Exercise and bone health

Did you know that after three weeks of moderate to high intensity exercise that requires weight bearing you start improving your bone density?...  and if you start early in life results will persist even in old age.

 

 

Bone can increase its mass and strength rapidly, in response to mechanical loading during the early years through the process of modeling. Peak mass and strength are usually attained around the second and third decade.

However, with the ageing process there is a net loss of bone mineral properties: density, mineral content, structure and strength, increasing risk of osteoporosis and fractures.

It is well-known the ability of exercise to stimulate bone ‘remodeling; exercise limits the normal bone demineralization happening during aging, naturally determined by the dynamic rate at which the load is applied and duration of the loading session. In general, activities that produce ground reaction forces higher that one or two times respect to the body weight are more effective: in simple words, walking and running are better than swimming and cycling.

Because of its importance in osteoporosis prevention, the Physical Activity Guidelines for Americans encourage children and adolescents to include bone-strengthening exercises in their 60min of daily PA on at least threedays per week. (http://www.ncbi.nlm.nih.gov/pubmed/25076937). However, physical activities achieved in condition of body discharge (e.g. swimming, cycling) or in static condition (e.g. stretching, balance) do not stimulate (or very weakly) osteogenesis.

The osteogenic function of aerobic training (e.g. walking, running) is effective only if the intensity of  exercise is high and that of strength training is effective only if executed with heavy loads. Besides, it is advisable to vary the directions of mechanical constraints during physical activity to strengthen the resistance of the bone in all the plans.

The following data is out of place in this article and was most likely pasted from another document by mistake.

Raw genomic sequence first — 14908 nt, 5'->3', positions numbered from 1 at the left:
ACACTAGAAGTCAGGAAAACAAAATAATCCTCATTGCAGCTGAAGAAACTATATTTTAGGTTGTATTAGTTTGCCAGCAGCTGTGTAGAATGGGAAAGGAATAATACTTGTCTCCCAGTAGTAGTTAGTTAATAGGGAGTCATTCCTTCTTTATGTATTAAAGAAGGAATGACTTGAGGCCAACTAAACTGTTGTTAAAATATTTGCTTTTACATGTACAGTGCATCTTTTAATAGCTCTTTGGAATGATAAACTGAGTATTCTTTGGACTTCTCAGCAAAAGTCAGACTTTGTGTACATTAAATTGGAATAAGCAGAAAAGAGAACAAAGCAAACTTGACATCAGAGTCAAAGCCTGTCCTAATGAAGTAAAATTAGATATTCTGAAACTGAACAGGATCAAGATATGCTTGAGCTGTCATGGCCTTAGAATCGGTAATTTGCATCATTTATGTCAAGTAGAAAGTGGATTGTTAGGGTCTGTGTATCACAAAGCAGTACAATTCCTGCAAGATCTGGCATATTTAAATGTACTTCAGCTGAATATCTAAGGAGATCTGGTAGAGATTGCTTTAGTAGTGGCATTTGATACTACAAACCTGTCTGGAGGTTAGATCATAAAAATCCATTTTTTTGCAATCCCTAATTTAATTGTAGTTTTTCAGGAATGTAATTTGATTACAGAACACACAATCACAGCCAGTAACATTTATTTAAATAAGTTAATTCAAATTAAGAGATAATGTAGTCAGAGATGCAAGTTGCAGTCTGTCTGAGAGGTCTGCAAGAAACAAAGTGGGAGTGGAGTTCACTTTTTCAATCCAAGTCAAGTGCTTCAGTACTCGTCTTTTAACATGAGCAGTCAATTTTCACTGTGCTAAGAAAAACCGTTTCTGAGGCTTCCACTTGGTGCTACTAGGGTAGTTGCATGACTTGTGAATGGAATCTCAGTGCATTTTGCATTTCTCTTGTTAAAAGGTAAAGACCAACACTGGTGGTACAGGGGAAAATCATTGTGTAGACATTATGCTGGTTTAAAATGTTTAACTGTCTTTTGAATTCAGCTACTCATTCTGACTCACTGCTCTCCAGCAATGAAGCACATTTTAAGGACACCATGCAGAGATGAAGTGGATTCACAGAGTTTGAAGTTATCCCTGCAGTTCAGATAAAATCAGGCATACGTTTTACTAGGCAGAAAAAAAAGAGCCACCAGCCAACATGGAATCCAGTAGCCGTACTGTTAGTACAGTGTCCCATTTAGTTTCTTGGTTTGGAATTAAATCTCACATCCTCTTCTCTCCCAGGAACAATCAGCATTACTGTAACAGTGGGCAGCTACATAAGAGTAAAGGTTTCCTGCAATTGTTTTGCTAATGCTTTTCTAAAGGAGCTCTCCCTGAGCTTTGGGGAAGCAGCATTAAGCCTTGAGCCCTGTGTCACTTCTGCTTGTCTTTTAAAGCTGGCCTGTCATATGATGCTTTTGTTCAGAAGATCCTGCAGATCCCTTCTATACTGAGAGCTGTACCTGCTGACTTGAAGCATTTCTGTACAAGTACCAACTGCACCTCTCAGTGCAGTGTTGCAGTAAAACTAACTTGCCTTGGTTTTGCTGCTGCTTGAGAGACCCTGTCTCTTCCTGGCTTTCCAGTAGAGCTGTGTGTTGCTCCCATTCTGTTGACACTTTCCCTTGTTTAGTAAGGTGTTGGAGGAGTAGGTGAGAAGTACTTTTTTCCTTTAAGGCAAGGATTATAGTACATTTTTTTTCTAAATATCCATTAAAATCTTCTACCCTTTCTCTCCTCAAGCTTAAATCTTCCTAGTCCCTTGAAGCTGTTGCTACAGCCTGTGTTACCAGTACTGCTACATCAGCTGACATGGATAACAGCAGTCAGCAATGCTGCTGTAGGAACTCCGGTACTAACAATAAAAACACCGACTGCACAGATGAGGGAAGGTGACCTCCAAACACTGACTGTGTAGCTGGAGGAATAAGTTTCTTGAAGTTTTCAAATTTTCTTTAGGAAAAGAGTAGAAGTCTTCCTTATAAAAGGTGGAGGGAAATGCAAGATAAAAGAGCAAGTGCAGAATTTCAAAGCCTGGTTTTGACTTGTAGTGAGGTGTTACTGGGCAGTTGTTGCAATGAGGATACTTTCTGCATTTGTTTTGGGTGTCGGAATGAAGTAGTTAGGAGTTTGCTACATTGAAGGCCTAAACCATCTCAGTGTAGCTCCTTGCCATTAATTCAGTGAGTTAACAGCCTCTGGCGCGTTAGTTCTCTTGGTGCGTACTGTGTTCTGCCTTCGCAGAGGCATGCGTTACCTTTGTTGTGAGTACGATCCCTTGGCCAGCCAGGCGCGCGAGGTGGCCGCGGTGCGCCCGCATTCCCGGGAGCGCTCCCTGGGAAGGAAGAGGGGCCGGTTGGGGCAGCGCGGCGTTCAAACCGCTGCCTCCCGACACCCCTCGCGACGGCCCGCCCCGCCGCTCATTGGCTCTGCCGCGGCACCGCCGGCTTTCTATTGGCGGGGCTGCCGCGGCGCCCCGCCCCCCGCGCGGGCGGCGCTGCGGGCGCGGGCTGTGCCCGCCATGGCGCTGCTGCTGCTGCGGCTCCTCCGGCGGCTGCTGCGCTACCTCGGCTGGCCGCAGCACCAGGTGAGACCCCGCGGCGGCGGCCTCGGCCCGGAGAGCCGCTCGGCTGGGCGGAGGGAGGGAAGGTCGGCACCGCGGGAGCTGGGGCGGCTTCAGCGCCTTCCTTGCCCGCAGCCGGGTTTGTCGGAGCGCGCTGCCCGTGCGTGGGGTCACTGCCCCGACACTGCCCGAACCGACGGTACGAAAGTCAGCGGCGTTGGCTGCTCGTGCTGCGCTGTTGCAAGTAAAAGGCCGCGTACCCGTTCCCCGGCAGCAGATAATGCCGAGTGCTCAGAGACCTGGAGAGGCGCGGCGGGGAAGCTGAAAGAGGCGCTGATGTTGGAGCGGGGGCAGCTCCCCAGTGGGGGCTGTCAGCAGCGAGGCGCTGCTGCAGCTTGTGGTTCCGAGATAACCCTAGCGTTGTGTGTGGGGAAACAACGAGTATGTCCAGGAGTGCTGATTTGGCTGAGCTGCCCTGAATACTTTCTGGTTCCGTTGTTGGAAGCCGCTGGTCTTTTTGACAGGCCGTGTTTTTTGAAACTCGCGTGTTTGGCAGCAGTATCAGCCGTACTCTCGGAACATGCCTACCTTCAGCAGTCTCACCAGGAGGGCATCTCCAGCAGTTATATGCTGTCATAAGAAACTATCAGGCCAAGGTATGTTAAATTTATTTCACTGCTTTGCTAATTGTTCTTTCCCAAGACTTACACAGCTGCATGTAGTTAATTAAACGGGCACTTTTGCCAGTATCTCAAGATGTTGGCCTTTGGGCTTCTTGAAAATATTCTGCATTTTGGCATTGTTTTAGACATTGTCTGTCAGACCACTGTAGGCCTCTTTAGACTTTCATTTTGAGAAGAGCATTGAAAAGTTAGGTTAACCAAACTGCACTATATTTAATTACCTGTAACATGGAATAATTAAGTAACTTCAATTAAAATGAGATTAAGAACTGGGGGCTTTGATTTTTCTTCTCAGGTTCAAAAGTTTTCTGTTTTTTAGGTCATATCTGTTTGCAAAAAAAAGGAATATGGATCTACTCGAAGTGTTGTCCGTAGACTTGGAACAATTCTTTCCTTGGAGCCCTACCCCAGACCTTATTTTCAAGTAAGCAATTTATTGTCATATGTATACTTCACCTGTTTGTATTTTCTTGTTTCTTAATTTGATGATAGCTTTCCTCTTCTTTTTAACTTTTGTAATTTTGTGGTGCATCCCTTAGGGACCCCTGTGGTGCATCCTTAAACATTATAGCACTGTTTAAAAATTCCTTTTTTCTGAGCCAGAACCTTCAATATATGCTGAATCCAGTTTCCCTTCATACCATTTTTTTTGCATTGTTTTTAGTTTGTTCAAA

In order to obtain significant effects in terms of bone remodeling, the optimal duration of training programs should last at least four to six months. The positive effects of regular exercise begin from two - three weekly sessions (http://www.ncbi.nlm.nih.gov/pubmed/25245313).

Some researcher aimed to understand if skeletal benefits of physical activity executed in young age persist with aging. An interesting study compared bone properties between the throwing and non throwing arm of a 94-year-old former Major League Baseball player who had ceased throwing 55 years earlier. Analyses indicated that the subject’s throwing arm (non dominant) had greater total cross-sectional area of bone and estimated strength than the other arm (dominant in all his daily activities), despite muscle indices favor the dominant one. (http://www.ncbi.nlm.nih.gov/pubmed/24879028)

Another study evaluated bone mineral density (BMD) changes in 46 male athletes with a mean age of 22 years during their active career and again when their mean age was of 39 years and they had long-term retired. Results showed that there were no changes in bone density scores from activity to retirement. (http://www.ncbi.nlm.nih.gov/pubmed/22806559)

Thus, we can emphasize the importance of physical activity at every age, because adult and old bone quality is affected by optimization of skeletal growth through childhood, adolescence and young age. In particular, strength exercise can be considered one of the most important positive stimulus for the bone health.